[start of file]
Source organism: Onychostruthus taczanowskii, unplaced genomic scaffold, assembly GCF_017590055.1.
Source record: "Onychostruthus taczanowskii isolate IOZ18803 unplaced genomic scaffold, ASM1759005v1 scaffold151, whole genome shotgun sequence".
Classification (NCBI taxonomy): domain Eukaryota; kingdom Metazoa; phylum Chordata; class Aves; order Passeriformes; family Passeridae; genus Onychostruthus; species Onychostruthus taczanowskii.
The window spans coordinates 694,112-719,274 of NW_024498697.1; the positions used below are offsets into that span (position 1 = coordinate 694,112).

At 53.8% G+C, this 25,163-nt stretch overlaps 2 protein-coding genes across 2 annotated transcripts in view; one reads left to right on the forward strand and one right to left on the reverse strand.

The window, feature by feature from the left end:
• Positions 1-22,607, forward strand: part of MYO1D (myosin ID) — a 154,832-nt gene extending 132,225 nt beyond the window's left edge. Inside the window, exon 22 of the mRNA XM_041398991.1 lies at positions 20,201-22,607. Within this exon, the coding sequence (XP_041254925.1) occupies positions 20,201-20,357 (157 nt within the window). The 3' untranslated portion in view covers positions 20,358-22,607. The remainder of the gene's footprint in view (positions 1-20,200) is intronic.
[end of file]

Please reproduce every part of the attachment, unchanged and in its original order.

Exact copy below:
Source organism: Onychostruthus taczanowskii, unplaced genomic scaffold, assembly GCF_017590055.1.
Source record: "Onychostruthus taczanowskii isolate IOZ18803 unplaced genomic scaffold, ASM1759005v1 scaffold151, whole genome shotgun sequence".
Classification (NCBI taxonomy): domain Eukaryota; kingdom Metazoa; phylum Chordata; class Aves; order Passeriformes; family Passeridae; genus Onychostruthus; species Onychostruthus taczanowskii.
The window spans coordinates 694,112-719,274 of NW_024498697.1; the positions used below are offsets into that span (position 1 = coordinate 694,112).

At 53.8% G+C, this 25,163-nt stretch overlaps 2 protein-coding genes across 2 annotated transcripts in view; one reads left to right on the forward strand and one right to left on the reverse strand.

The window, feature by feature from the left end:
• Positions 1-22,607, forward strand: part of MYO1D (myosin ID) — a 154,832-nt gene extending 132,225 nt beyond the window's left edge. Inside the window, exon 22 of the mRNA XM_041398991.1 lies at positions 20,201-22,607. Within this exon, the coding sequence (XP_041254925.1) occupies positions 20,201-20,357 (157 nt within the window). The 3' untranslated portion in view covers positions 20,358-22,607. The remainder of the gene's footprint in view (positions 1-20,200) is intronic.